Subject(s)
COVID-19 , Telemedicine , Adolescent , Humans , Pandemics , Primary Health Care , SARS-CoV-2 , United States/epidemiology
14.
Prev Med Rep ; 23: 101500, 2021 Sep.
Article in English | MEDLINE | ID: covidwho-1313375

ABSTRACT

The COVID-19 pandemic has considerably increased food insecurity. To identify where intervention and policy solutions are most needed, we explored barriers to obtaining food and predictors of experiencing food insecurity due to the COVID-19 pandemic. Between May and July 2020, we conducted cross-sectional online surveys with two convenience samples of U.S. adults (Study 1: n = 2,219, Study 2: n = 810). Roughly one-third of participants reported experiencing food insecurity due to the COVID-19 pandemic (Study 1: 32%, Study 2: 35%). Between one-third and half reported using the charitable food system (Study 1: 36%, Study 2: 46%). The majority of participants experienced barriers to getting food (Study 1: 84%, Study 2: 88%), of which the most commonly reported were not having enough money to buy food (Study 1: 48%; Study 2: 53%) and worrying about getting COVID-19 at the store (Study 1: 50%; Study 2: 43%). Higher education was associated with greater risk of food insecurity in both studies (all p < 0.05). Receipt of aid from SNAP buffered against the association between financial struggles and food insecurity in Study 1 (p = 0.03); there was also some evidence of this effect in Study 2 (p = 0.05). Our findings suggest that food insecurity might be reduced by mitigating financial struggles (e.g., by increasing access to SNAP) and by addressing barriers to obtaining food (e.g., by expanding accessibility of food delivery programs).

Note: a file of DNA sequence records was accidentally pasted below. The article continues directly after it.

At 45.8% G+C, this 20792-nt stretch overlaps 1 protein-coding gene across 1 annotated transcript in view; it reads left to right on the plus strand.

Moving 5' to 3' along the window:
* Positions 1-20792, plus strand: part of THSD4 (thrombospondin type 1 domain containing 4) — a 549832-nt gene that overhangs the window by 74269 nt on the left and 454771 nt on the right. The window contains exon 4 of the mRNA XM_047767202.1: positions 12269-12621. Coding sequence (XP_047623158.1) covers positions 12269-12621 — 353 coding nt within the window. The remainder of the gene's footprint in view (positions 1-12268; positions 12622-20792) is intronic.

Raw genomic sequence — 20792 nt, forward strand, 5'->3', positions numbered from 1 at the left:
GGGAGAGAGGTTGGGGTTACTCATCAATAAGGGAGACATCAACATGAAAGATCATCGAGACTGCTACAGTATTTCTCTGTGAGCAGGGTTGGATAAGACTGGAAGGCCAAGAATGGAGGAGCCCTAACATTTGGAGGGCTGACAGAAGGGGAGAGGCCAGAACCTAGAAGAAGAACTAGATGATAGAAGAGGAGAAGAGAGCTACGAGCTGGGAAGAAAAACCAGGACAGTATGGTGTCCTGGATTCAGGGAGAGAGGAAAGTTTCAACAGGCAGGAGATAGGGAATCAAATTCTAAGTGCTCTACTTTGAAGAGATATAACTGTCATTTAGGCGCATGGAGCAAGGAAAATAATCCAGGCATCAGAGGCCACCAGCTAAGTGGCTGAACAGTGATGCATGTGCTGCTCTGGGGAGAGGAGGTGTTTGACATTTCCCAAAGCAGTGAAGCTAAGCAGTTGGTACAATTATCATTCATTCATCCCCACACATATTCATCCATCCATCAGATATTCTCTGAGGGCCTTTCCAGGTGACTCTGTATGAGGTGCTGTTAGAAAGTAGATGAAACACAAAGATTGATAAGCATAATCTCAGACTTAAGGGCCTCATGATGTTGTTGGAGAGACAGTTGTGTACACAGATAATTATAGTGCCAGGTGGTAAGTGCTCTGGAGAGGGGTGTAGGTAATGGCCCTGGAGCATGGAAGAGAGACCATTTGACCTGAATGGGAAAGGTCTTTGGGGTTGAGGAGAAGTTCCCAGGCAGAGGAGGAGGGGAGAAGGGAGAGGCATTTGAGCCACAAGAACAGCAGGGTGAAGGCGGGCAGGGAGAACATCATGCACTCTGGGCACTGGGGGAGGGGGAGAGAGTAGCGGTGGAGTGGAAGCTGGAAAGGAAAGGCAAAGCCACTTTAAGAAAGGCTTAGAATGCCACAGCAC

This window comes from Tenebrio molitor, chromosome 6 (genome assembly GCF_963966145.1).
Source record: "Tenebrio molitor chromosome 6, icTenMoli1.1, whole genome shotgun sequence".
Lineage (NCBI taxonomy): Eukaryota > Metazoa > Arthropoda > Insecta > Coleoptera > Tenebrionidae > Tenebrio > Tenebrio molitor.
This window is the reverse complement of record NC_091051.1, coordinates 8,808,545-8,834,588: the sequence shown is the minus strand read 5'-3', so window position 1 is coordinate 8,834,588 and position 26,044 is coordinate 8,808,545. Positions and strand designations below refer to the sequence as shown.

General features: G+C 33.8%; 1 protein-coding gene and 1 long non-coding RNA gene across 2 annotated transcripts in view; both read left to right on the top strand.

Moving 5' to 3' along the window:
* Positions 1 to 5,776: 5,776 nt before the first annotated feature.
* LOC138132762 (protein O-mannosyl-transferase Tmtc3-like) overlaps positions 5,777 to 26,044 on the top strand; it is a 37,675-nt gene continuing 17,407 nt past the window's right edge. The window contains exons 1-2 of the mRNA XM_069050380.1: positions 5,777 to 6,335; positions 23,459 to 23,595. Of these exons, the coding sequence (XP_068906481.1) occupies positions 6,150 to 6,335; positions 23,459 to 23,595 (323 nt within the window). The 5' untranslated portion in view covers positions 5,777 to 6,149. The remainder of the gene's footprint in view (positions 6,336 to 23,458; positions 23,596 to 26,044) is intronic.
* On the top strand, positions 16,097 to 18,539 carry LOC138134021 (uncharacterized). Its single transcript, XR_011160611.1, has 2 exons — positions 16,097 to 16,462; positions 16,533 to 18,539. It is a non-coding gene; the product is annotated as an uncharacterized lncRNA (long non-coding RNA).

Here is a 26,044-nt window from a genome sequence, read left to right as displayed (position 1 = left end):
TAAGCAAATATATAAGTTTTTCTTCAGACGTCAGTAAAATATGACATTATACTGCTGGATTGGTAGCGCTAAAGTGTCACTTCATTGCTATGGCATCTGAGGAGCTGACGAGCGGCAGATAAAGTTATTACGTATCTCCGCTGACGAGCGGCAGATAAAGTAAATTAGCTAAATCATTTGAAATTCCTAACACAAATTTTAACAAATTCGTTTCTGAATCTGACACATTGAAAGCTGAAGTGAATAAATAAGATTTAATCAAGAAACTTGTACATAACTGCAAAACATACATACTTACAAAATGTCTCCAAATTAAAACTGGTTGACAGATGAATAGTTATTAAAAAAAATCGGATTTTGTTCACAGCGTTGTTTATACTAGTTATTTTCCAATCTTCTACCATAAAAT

16.
BMC Infect Dis ; 21(1): 338, 2021 Apr 12.
Article in English | MEDLINE | ID: covidwho-1181090